So Great Salvation
Jeremy Singer, Manchester, England [SEE PROFILE BELOW]
In Luke chapter 15, the Lord Jesus presents three variations on a theme that depict different aspects of the ‘great salvation’ we have come to know. In this article, we want to examine the scene at the end of each story to discover three unchanging truths – namely: (1) our security; (2) God’s word; and (3) the joy of salvation. We began to experience these blessings at the moment we were saved, continue to know them as long as we remain here on earth and will still enjoy them throughout eternity.
Eternal security – the sheep never leaves the shepherd’s shoulders
As soon as the shepherd discovers his lost sheep, he lifts it onto his shoulders, v. 5. The sheep is carried safely home in this place of warmth and strength. When we were saved, we were rescued by the Lord Jesus Christ who is the stronger Man, Luke 11. 22. As the Great Shepherd, He cares for us and we have gradually learned to appreciate the strength of His hands, John 10. 28, His arms, Deut. 33. 27, and His shoulders, Luke 15. 5. In the same way that Jehovah carried a fledgling nation on eagles’ wings, Exod. 19. 4, the Lord Jesus supports individuals who come to faith in Him.
The Shepherd’s strength is perfectly combined with gentleness. Shoulders are a place of intimacy. The loving Shepherd is close enough to hear the sheep’s heartbeat and feel the sheep’s breath. Conversely, the sheep rests in warmth and comfort, fully assured both of the Shepherd’s strength and tenderness. This experience is afforded only in grace to the wanderer who is rescued. The sheep which have been recovered by the Good Shepherd have the privilege of continuing to know His provision and protection throughout life’s journey, as Psalm 23 describes.The theme of eternal security is emphasized by the sheep’s position upon the shepherd’s shoulders. The Lord Jesus has promised that we ‘shall never perish’, John 10. 28. In the same verse, we have His assurance that no one can ‘pluck them out of my hand’. The permanence of our salvation does not depend on our faith’s feeble hold of Him. Rather, our salvation is entirely secured by His gracious grasp of us.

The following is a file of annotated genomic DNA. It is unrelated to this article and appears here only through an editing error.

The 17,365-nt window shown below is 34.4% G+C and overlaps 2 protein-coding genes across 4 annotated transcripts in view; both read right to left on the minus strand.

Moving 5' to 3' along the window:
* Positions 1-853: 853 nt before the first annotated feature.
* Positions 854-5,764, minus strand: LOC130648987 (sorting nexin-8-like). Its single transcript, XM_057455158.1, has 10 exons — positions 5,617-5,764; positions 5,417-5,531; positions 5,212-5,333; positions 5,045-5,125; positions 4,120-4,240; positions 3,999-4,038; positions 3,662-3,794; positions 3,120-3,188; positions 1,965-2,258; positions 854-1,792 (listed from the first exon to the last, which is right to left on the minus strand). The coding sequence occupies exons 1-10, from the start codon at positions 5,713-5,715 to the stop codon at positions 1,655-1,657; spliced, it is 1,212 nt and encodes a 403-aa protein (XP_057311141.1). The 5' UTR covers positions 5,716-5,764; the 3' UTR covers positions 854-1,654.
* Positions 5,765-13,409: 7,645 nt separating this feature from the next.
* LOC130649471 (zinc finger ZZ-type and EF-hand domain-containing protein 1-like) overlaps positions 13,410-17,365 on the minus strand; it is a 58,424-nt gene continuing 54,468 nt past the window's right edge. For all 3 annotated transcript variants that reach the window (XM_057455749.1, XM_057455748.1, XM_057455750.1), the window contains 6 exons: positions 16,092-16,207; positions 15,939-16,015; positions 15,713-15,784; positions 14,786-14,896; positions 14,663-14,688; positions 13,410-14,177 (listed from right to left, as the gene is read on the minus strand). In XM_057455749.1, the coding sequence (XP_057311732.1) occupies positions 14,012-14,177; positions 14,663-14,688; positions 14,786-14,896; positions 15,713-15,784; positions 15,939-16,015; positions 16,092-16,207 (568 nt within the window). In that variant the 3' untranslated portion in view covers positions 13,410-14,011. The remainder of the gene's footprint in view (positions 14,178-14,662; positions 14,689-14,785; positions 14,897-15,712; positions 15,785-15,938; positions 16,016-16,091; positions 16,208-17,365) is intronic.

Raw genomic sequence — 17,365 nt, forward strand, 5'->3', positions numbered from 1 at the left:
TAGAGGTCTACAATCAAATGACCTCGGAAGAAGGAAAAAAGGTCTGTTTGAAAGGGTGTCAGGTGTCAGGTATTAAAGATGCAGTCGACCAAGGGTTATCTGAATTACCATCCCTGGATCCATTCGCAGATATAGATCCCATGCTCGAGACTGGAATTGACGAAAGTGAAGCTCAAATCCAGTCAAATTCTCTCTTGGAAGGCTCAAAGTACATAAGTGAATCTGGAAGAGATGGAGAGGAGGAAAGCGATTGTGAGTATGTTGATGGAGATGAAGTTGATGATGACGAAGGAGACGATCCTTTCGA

Eternal word – the light never goes out
The woman finds her missing coin only when the light is lit, v. 8. There is no possibility of recovery and rejoicing without the aid of the candle! We can note that there is no mention that the light is extinguished for, at the close of this short parable, the woman’s house remains illuminated by the lamp.
It is clear that the lamp, v. 8, is an unambiguous metaphor for the word of God, Ps. 119. 105. This light should be brandished by the church in the power of the Holy Spirit, Acts 4. 31. The Lord Jesus Christ, who is the incarnate Word, radiated such light when He was here on earth, John 1. 1-5. Now the written scriptures provide light to the world as believers engage in ‘holding forth the word of life’, Phil. 2. 15-16. We first appreciate the lamp when we are saved, but the Bible remains valuable throughout the entire journey. Young Christians like Timothy need to read the scriptures, 2 Tim. 3. 15, as do old Christians like Paul, 4. 13. Paul reminded Timothy of the ‘profitable’ nature of scripture, which is just as true in the 21st century as it was in the first.
Eternal joy – the celebration never ends
When the prodigal son returns, immediate celebration is commanded by the glad father in Luke chapter 15 verse 23. The party is in full swing when the elder son arrives on the scene. The elder son’s journey to home was far shorter than the younger son’s homecoming. It seems that those who travel further have a greater appreciation of home! Despite the elder son’s attitude of resentment, the father and the younger son are joyful. This honest, earnest celebration is entirely different from the ‘riotous living’ that the prodigal had experienced in verse 13.
The Christian life is seen as a holy festival celebration, 1 Cor. 5. 8. Joy from the Holy Spirit enters our souls the moment we are saved, 1 Thess. 1. 6. This joy should remain with us and develop in us throughout our Christian experience, Gal. 5. 22, and will be consummated when we get to glory, Jude 24.